Dallas was born and raised in Hilo, Hawaii, and is currently a junior in the University of Hawaii at Hilo. He was originally pursuing a Nutrition degree, but his fascination in the cosmos convinced him to switch his major to Physics.  His pursuit for knowledge is his main drive in his academics, and he aspires to find his calling as he continues to learn and challenge what he believes in. His main interests has always been in the STEM fields – especially in natural sciences – but at this time has not decided on a specific career.  After obtaining his undergraduate degree, he hopes to continue his studies in astrophysics, medical physics or neurology.

Besides educational endeavors, Dallas is a national qualifying Olympic weightlifter,  loves to travel, enjoys bad puns, and probably knows more facts about Pokémon than you.

Home Island: Big Island
High School:
Institution when accepted: University of Hawaii at Hilo

Akamai Project: Creating a Public Database of Star Clusters from the VISTA Variable in Via Lactea (VVV) Survey
Project Site: Gemini Observatory
Mentor: Andre-Nicolas Chene

Project Abstract:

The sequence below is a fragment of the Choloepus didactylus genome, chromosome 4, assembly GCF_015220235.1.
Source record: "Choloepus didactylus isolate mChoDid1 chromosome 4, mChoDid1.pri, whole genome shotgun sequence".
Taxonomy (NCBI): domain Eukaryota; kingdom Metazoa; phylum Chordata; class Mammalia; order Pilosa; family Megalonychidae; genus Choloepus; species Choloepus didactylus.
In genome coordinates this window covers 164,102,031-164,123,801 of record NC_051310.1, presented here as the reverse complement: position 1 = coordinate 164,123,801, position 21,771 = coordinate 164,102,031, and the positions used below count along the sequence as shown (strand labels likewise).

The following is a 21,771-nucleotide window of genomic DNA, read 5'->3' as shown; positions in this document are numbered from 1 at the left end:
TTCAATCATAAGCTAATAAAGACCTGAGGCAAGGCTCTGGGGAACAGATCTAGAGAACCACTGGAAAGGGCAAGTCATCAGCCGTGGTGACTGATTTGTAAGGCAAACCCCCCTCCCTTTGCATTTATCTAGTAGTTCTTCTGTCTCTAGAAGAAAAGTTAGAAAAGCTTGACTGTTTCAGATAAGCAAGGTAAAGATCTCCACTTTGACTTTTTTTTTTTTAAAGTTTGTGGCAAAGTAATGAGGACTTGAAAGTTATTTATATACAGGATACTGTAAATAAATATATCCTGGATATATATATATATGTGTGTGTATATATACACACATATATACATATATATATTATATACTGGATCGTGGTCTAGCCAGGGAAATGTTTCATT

The Visible and Infrared Survey Telescope of Astronomy (VISTA) in Chile has recently finished its survey of the Milky Way Galaxy’s Bulge and its adjacent Galactic plane region. The VISTA Variable in Via Lactea (VVV) survey covers approximately 109 point sources including multi-wavelength (ZYJHKs) coverage of the area as well as time monitoring in Ks band. The main objective of this project was to compile information of star clusters from the VVV survey into a uniform database that the public domain can access. At this stage of the project, the database contains only the names, the coordinates and an approximate size of the clusters. Future implementations will add information about the stars in the clusters, such as brightness, proper motion, dust extinction and spectral type. In the meantime, the SIMBAD Database – a collection of astronomical objects that have been studied in published articles and research reports – was used to identify any star clusters that may have already been studied prior to the VVV survey. Open text editors Brackets and Sublime Text were used to create the web interface using HTML, CSS, and JavaScript, while Sequel Pro in conjunction with MariaDB and Docker were used to create the database to store the information of the VVV survey. The analyzed data was then stored into the database, and the database was connected to the newly formed web interface using XAMPP. The website can search for star clusters by entering queries for specific parameters, and its most useful feature is the ability to select a specific tile number from the VVV survey area and it will display all star clusters within that area. VISTA has plans to expand the VVV survey area in the next few years, so any new data it collects will be recorded and stored in the constructed public database.